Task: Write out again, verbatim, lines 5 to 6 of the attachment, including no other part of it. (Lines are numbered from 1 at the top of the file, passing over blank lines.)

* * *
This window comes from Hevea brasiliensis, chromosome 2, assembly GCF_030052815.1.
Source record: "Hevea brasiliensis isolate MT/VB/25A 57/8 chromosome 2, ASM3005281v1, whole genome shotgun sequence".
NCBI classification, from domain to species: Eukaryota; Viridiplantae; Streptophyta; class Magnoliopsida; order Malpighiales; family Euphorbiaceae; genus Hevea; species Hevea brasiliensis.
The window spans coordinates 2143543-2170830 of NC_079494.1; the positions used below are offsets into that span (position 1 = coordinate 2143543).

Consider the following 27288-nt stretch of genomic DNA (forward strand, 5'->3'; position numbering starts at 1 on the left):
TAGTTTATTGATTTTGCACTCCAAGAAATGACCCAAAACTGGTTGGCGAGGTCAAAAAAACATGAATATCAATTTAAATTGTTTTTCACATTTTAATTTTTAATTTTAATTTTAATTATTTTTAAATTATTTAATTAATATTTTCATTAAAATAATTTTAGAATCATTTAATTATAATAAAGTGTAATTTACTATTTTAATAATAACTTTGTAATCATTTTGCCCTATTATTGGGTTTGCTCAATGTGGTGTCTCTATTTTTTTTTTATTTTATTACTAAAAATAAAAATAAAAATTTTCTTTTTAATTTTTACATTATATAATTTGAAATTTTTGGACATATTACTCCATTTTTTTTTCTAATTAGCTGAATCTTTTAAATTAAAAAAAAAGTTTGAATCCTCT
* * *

Consider the following 27288-nt stretch of genomic DNA (forward strand, 5'->3'; position numbering starts at 1 on the left):
TAGTTTATTGATTTTGCACTCCAAGAAATGACCCAAAACTGGTTGGCGAGGTCAAAAAAACATGAATATCAATTTAAATTGTTTTTCACATTTTAATTTTTAATTTTAATTTTAATTATTTTTAAATTATTTAATTAATATTTTCATTAAAATAATTTTAGAATCATTTAATTATAATAAAGTGTAATTTACTATTTTAATAATAACTTTGTAATCATTTTGCCCTATTATTGGGTTTGCTCAATGTGGTGTCTCTATTTTTTTTTTATTTTATTACTAAAAATAAAAATAAAAATTTTCTTTTTAATTTTTACATTATATAATTTGAAATTTTTGGACATATTACTCCATTTTTTTTTCTAATTAGCTGAATCTTTTAAATTAAAAAAAAAGTTTGAATCCTCT